Kittens learn how to groom from their mother. Daily gentle brushing or wiping with a damp cloth will often be enough to encourage a kitten to  begin grooming. When this happens be sure to stop brushing and let them take over, and they should slowly learn the correct behaviour. You can do this with an older cat too to encourage them to groom more regularly.

 

How Often Should Your Cat Be Self Grooming?

Self-grooming is a very important activity for your cat. Indeed, they should be spending at least a quarter of their day or around 2.5 hours licking and grooming themselves and keeping clean.   Some cats will spend up to half their day grooming.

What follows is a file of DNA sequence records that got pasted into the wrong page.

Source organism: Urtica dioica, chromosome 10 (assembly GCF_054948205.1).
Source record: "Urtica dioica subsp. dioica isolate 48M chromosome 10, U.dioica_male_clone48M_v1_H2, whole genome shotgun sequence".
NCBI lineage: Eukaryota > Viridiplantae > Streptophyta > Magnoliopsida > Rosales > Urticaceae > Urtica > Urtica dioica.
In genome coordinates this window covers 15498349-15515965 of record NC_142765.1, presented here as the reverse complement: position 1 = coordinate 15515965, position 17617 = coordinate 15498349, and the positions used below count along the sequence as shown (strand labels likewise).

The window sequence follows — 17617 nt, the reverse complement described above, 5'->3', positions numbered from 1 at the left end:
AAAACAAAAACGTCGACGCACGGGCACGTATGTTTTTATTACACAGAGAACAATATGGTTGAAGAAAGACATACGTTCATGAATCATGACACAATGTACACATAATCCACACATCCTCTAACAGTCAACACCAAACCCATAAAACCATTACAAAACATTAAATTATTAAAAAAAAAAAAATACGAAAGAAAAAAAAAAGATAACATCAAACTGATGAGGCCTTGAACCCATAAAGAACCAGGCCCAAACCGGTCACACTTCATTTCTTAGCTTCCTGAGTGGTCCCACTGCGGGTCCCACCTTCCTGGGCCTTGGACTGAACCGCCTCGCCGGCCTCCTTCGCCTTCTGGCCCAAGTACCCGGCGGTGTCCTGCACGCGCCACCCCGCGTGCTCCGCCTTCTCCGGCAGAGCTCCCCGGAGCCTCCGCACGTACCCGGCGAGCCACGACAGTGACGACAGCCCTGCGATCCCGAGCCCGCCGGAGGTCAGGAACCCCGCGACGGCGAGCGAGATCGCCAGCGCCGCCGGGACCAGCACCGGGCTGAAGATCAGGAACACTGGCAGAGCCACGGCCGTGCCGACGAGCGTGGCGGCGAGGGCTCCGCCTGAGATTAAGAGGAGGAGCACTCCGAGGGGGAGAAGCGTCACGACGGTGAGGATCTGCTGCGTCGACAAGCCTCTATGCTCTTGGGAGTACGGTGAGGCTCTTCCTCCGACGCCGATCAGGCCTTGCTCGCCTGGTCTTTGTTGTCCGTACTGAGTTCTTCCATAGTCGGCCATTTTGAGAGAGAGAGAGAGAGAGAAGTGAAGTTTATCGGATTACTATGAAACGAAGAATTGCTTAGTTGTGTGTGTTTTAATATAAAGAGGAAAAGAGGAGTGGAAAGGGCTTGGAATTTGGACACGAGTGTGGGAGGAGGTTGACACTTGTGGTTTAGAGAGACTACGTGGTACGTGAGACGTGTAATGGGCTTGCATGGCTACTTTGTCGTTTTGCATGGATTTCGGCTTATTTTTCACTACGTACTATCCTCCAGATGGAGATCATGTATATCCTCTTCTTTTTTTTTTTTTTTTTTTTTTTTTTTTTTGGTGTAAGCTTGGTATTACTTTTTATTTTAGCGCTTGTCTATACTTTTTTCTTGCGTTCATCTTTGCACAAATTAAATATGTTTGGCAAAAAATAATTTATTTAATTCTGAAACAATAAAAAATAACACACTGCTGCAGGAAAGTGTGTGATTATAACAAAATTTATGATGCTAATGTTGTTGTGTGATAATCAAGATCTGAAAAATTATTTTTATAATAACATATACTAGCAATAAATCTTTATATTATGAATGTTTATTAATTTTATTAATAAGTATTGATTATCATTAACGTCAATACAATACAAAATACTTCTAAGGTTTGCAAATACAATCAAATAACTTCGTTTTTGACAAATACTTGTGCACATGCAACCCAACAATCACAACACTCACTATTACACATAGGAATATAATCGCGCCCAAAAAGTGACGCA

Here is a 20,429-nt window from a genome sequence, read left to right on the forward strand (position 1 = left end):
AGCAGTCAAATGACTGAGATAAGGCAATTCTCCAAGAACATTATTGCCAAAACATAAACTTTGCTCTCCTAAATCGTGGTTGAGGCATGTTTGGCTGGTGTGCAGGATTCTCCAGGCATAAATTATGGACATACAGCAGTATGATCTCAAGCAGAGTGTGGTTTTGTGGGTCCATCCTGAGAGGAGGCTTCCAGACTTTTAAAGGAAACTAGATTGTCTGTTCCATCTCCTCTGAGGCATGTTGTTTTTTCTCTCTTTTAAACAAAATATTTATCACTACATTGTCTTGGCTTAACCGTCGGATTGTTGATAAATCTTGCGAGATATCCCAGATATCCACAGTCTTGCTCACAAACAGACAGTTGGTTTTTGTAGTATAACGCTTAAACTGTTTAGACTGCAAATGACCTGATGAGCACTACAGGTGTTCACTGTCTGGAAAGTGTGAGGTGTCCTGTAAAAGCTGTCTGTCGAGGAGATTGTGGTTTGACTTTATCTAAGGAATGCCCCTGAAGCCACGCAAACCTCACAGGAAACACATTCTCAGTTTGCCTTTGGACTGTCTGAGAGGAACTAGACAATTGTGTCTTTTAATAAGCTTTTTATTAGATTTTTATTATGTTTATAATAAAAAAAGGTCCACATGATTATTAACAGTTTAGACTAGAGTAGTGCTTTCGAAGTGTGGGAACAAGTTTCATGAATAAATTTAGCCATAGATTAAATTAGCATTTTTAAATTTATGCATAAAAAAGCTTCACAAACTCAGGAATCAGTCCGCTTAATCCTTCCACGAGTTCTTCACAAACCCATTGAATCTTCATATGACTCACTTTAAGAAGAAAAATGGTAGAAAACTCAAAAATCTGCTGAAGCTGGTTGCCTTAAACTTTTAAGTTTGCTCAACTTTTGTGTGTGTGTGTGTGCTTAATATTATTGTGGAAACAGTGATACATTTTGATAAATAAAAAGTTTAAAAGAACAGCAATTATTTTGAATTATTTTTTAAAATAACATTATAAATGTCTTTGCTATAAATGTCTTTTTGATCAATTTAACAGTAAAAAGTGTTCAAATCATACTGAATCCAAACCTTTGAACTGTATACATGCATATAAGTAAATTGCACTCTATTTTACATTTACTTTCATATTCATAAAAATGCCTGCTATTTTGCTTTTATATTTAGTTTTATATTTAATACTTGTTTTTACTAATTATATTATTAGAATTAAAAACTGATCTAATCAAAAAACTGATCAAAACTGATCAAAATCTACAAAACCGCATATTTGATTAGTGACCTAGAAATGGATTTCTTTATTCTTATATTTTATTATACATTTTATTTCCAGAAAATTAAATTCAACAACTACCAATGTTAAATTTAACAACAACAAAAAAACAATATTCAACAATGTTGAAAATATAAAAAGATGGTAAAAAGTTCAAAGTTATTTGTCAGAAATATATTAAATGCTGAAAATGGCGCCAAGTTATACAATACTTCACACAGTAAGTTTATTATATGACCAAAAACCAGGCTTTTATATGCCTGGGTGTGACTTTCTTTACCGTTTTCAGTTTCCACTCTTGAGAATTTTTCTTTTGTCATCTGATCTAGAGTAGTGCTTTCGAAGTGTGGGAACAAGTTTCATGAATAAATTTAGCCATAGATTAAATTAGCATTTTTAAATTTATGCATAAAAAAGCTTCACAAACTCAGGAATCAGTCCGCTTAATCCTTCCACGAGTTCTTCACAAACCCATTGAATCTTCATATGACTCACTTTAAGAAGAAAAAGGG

How To Get Your Cat To The Groomers?

If your cat isn't self-grooming, one option is to take them to a professional groomer and get them to complete this task for you. Many people prefer this, especially if they have cats that dislike being held, brushed, or having their claws clipped at home. 

However, getting your cat to the groomers is also a task that can be quite a challenge, especially if they are outdoor cats unused to being handled, or nervous kitties that don't do well in the carrier or the car.  

Fortunately, there are tactics you can use to make the whole process of getting your kitty to the groomers that much easier, which you can find below. 

 

Can You Sedate Cats Before Heading To The Groomers?

If you are asking yourself the question: can you sedate a cat for grooming? The answer is yes, discuss this with your vet and they can advise on the best approach.This should not be your first port of call, however, as there are other ways that you can help your cat be more relaxed.